More from newsMould, age, not enough to stop 17 bidders fighting for this home3 hours agoBuyers ‘crazy’ not to take govt freebies, says 28-yr-old investor3 hours agoConstruction supervisor Paul Toye and general manager David Afrin from SmartStart by Hayman Homes on site at Waterlea, celebrating the first home being under construction.Mr Keath said the estate had been designed around the shortage of large lots within the new housing market with purchasers unable to buy up to 800sq m in this price range anywhere else.“We predict that capital appreciation on these bigger blocks should be stronger in coming years as blocks of this size become harder to find across Brisbane and surrounds,” he said.Mr Keath said there were five main advantages to having a big block:1. Privacy — with room and trees you can create your own private space. “With effective tree planting and creative landscape and design, you can ‘insulate’ your home from roadways an other properties,” Mr Keath said.2. Potential for capital growth — larger blocks of land appreciate more over the longer term because of their scarcity. “It is simple economics that anything rare is worth more,” Mr Keath said.3. Better landscaping — larger frontages give way to more creativity in your landscaping, leading to better street appeal. “A great garden, some nice trees and creative design of the facade of a home on a big block, not only lifts the value of your property, but when every home in the street and neighbourhood does the same it lifts the look, feel and value of the whole estate.”4. Build how you want, and expand as you grow — if money is an issue then with a big block you can start out by building your basic home and then expand as you go.5. Explore your costs upfront — with plenty of room to move you can easily build your home on a large lot to take advantage of the sun, allow for shade, strategically plant trees and capture breezes. Mr Keath said to explore your costs upfront by making sure your design would capture these cost savings.Waterlea will eventually have 1500 lots, a primary school and a range of shopping options and amenities.With a projected population of 4,500 residents, eight neighbourhood villages are planned and will be connected by parks, hiking and bike trails. Large blocks are the way to make money with Waterlea Walloon one of the few estates offering an average size block of 738sq m.BIG blocks are in demand as families realise there are not only lifestyle gains to be made but also financial gold.According to Oliver Hume Queensland managing director Brinton Keath the site you choose is not just a lifestyle investment, but also financial.“One of the biggest factors in determining how much value you can extract from your land is the size,” Mr Keath said.“With prices continually rising in south east Queensland we have seen the average size of blocks decrease, making larger blocks, those greater than 600sq m, increasingly rare.”Waterlea at Walloon has average block sizes of 738sq m with prices starting from $161,000, this compares to nearby estates with average lot sizes of 547sq m or larger masterplanned communities with average sizes of 400sq m.Hayman Homes has recently started construction on the first home in the estate, with Waterlea located just west of Ipswich’s CBD.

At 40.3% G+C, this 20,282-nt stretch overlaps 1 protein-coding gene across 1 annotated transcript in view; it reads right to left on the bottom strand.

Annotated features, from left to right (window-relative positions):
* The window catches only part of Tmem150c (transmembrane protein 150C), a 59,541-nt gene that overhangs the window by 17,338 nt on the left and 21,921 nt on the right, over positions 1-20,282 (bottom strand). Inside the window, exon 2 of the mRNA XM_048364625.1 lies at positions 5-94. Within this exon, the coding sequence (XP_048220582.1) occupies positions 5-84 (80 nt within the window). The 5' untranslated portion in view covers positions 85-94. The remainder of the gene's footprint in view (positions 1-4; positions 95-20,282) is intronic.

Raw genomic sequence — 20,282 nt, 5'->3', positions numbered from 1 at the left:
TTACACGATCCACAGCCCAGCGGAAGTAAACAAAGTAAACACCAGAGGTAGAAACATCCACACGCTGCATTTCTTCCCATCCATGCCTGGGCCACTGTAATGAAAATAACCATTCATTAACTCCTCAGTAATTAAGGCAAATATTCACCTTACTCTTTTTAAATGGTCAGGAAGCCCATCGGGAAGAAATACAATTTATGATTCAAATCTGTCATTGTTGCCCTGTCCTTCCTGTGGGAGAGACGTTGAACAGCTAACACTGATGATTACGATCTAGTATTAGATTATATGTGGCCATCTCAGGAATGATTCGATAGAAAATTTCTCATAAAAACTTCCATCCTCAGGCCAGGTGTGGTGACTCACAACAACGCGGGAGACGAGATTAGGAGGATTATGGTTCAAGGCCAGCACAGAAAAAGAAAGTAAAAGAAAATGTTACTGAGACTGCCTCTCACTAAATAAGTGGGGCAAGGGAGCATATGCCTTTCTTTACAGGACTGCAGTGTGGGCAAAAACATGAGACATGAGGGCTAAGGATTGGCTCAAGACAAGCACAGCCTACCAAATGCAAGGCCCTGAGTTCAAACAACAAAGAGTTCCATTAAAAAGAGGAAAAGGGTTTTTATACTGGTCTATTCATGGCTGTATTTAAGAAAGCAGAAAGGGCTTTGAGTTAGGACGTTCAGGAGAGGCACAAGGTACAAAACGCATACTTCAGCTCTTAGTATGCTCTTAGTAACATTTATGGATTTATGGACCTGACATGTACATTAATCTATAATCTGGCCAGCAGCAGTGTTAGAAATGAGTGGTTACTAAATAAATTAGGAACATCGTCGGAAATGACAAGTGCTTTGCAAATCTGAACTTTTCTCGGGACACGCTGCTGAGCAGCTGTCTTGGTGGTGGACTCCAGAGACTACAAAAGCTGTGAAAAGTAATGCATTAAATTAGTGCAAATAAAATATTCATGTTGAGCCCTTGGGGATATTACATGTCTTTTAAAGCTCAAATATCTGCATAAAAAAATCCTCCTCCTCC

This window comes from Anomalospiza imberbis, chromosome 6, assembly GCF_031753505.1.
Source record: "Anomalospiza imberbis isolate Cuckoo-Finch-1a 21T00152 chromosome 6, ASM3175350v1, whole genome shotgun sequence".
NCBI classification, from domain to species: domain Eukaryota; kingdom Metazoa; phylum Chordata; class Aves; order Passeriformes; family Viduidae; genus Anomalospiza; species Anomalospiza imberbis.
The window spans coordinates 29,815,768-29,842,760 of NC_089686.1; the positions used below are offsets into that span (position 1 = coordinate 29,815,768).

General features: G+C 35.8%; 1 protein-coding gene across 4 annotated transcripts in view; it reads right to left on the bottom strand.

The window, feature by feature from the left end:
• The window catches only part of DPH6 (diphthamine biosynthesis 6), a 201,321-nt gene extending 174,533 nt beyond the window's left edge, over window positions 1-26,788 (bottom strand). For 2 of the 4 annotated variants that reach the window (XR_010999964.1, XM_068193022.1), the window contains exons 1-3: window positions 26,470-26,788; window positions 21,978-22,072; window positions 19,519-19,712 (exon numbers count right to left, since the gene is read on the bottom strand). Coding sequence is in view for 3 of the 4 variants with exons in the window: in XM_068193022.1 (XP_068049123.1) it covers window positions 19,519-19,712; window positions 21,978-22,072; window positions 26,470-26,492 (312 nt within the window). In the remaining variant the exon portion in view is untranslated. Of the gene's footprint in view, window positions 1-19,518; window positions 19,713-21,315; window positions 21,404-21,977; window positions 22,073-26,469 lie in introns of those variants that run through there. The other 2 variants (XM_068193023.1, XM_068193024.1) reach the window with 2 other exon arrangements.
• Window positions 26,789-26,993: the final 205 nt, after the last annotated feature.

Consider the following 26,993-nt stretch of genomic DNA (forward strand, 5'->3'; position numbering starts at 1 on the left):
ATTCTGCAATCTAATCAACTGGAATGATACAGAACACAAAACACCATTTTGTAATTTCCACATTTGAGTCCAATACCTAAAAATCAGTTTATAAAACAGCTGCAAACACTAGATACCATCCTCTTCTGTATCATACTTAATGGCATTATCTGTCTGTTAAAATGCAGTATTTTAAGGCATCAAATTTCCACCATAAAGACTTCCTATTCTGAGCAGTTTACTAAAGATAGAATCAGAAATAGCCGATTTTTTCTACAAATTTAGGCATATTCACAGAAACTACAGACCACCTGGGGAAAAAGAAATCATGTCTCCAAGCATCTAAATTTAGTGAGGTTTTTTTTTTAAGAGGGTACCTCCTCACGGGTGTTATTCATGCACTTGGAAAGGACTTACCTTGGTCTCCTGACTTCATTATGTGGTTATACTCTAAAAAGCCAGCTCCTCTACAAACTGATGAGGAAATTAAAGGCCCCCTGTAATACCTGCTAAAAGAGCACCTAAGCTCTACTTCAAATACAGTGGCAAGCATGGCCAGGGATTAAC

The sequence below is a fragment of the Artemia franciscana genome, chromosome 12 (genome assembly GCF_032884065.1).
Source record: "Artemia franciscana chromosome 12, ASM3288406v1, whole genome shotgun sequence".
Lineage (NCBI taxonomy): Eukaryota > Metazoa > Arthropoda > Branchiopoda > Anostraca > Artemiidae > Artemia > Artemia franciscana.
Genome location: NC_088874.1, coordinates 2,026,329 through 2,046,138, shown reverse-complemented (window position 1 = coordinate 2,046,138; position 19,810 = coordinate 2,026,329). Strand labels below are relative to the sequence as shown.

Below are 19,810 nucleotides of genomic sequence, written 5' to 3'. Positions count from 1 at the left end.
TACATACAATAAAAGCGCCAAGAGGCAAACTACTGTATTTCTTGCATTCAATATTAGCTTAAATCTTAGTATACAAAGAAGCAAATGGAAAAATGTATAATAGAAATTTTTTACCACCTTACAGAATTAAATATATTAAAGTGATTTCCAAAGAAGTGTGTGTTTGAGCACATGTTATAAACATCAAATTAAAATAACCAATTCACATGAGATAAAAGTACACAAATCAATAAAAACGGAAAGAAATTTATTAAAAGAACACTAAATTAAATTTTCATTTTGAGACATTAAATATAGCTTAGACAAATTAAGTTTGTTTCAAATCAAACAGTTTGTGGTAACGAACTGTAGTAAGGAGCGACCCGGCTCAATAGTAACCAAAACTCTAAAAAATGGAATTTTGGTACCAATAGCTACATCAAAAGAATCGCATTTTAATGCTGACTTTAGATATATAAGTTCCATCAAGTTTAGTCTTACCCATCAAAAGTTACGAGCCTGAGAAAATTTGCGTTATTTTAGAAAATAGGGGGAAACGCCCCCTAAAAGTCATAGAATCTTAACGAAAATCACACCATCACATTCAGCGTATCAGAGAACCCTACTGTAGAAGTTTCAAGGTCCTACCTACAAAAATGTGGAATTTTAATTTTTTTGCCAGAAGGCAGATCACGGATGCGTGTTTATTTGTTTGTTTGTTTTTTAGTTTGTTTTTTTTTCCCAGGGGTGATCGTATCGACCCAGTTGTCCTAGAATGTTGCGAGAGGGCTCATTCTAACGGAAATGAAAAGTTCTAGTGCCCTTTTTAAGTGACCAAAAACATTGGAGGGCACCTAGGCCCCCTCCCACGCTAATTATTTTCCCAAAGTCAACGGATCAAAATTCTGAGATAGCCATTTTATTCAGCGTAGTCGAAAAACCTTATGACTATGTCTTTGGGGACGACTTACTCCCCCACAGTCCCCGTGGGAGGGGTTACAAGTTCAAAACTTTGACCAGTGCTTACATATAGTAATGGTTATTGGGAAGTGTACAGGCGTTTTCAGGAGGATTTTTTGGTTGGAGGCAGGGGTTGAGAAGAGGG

It’s nice to see that the Hockey Hall of Fame is finally inducting Vaclav Nedomansky as an honored member today.Big Ned was Czechoslovakia’s star center on the international hockey stage in the late 1960s and early ‘70s. He paved the way for the likes of the Stastny brothers to slip past the Iron Curtain when he defected from the Eastern European communist country to come play professional hockey in North America in 1974. There is a reason Jaromir Jagr wore No. 68 everywhere he played, and there is an echo of Nedomansky in it. Jagr’s jersey number referenced 1968, one of the most turbulent years of the 20th century. And it resonates with all Czechs, and all Slovaks, who are united in their recollections of what happened that fateful year in Czechoslovakia. 2019 HHOF class: Carbonneau | Wickenheiser | Zubov | Rutherford | York | Brown | HughsonThe year began with the election of a political reformist as head of the country’s ruling communist party, and bloomed into the Prague Spring, a time of mass protests and liberalization. That hope-filled time behind the Iron Curtain lasted until Aug. 21, the day Warsaw Pact tanks rolled into the capital and the Soviet Union cracked down and put an end to the burgeoning revolution. To say there were hard feelings is beyond an understatement. With few outlets to vent their frustrations, Czechoslovakians found common purpose in cheering on their national teams in any field of competition that offered an opportunity to do battle with the U.S.S.R.Czechoslovakia’s national hockey team won the silver medal at the 1968 Winter Olympics and Nedomansky was its star player. At 6-2, 210-pounds, the high-scoring center stood out for his size during that era.The Soviet crackdown cost Czechoslovakia the opportunity to host the 1969 world championships, which relocated to Sweden. All the more fuel to the fire that burned in the bellies of its hockey players, who were scheduled to play the reigning Olympic and world champion U.S.S.R. twice in Stockholm.Nedomansky provided an iconic moment to highlight the fierce competition when he shoved the U.S.S.R. net off its moorings after setting up teammate Jan Suchy’s power-play goal, Czechoslovakia’s opener in a 2-0 win in the first meeting on March 21. Big Ned scored in the rematch one week later, a 4-3 win for Czechoslovakia. Those two precious victories made the bronze-medal victory more valuable to their countrymen than the gold claimed once again by the Soviets.—Nedomansky was an exceptional goal scorer. He averaged just under one goal per game in 12 seasons with Slovan Bratislava in the Czechoslovak Extraliga from 1962-74. During the same time period, he had 119 points in Olympic and world championship competition while playing for Czechoslovakia, including an astounding 80 goals in 93 games.After winning a bronze medal at the 1972 Olympics in Sapporo, Nedomansky was ready for the biggest challenge of his career, escaping from communism to pursue a professional career.The Atlanta Flames were in the running in the cloak and dagger bid to lure Big Ned to the NHL, but it was the World Hockey Association’s Toronto Toros that won out and brought him to North America.Nedomansky, who was 30 when he made his WHA debut in 1974, had 41 goals and 81 points in his first pro season; then followed that up by leading Toronto with 56 goals and 98 points in 1975-76.Big Ned had another productive season after the Toros moved to Birmingham and became the Bulls, but early in his second campaign in Alabama, he was part of a historic trade that saw him dealt from the WHA to the Detroit Red Wings.Limited to 28 points in 63 games in his first NHL season, Nedomansky bounced back to lead Detroit with 38 goals and 73 points in 1978-79. He topped that with 74 points, including 35 goals, the following season. His sixth and final NHL season was split between the New York Rangers and the St. Louis Blues.Nedomansky had 277 points (121 goals, 156 assists) in 420 games in the NHL, after averaging just over a point a game in the WHA — 253 points (135 goals, 118 assists) in 252 games in just over four seasons.But those numbers are only part of Big Ned’s story, and it’s clear that his induction into the Hockey Hall of Fame rightfully honors him among the greatest players of his era.